By Adarsh Badri:
India is currently the fastest growing economy in the world with an annual growth rate of 7.5%. India has been called a ‘developing nation’ for very long time. The economic reforms of 1991 sought to achieve an improved share in global trade by upgrading the economy through liberalisation, privatisation and globalisation. 25 years later, it would be safe to say that we’ve come really far, we’ve economically developed by leaps and bounds, but there’s a lot that still needs to be done.
Unemployment and inflation are two of the most pressing economic issues in India. The market has seen prices surge for agricultural commodities. The prices of crude oil also have been rising throughout the year. The imbalance between demand and supply is the reason behind the rising prices. However, inflation has fallen drastically in the last decade, but it’s time to decontrol gasoline prices, cut back on subsidies and find a way to reduce energy consumption.
Among other things, the Minimum Support Price (MSP) should be kept below the actual prices to prevent farmers from frequently shifting from one crop to another. Labour market reforms are essential to creating jobs for the youth. India must focus on social overhead capital and invest in production analysis.
India is a ‘young’ country as approximately half of the population is below the age of 26. A massive chunk of India’s educated population is unemployed.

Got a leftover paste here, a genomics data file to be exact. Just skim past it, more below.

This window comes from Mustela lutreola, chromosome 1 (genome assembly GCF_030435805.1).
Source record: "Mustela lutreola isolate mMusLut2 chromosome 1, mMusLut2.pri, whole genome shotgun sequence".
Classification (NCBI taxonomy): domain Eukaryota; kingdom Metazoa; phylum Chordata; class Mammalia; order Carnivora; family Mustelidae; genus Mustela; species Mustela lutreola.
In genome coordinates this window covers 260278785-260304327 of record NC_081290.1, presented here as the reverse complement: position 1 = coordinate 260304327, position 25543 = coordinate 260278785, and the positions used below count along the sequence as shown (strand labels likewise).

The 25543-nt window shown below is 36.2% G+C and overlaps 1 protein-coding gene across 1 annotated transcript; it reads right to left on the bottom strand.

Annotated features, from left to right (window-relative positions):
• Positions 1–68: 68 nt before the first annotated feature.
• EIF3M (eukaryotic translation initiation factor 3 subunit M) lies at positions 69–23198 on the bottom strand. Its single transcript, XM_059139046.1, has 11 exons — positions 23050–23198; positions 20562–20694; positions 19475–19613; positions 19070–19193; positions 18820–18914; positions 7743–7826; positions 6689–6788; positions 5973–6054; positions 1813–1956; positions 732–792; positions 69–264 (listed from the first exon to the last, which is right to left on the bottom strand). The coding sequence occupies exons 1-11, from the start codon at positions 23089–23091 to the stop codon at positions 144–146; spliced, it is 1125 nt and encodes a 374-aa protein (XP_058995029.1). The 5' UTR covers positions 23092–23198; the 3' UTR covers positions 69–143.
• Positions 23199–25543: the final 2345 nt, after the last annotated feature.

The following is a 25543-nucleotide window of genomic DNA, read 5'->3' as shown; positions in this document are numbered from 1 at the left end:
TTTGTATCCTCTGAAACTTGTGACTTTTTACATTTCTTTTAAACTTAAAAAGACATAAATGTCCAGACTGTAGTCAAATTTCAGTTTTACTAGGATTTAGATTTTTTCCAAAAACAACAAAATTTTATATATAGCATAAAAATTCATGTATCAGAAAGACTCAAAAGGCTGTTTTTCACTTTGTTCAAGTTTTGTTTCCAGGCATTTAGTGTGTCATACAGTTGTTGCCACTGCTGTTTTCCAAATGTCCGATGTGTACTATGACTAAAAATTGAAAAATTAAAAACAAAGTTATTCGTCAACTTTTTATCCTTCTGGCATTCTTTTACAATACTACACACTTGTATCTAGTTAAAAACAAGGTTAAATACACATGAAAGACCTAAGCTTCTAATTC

Employability has been a great challenge. Employability is the ability of a person to get employed. Being unemployable means that a job-seeker does not hold the required soft skills and qualities that a specific job demands, in spite of being technically proficient. The issue of employability exists in both blue and white collar jobs. The education system has been indirectly contributing to this problem.
The education system in India needs to encourage students to take vocational training courses. We could develop in an exponential manner if we can make use of the demographic dividend – the advantage of having a large, young workforce. Creating jobs must be on top of the decision-makers’ priority list.
We need to focus on social equity as well. We have to curb poverty levels. Strengthening the industrial sector could help create a lot of jobs. Political will is the most important for any of these changes to happen.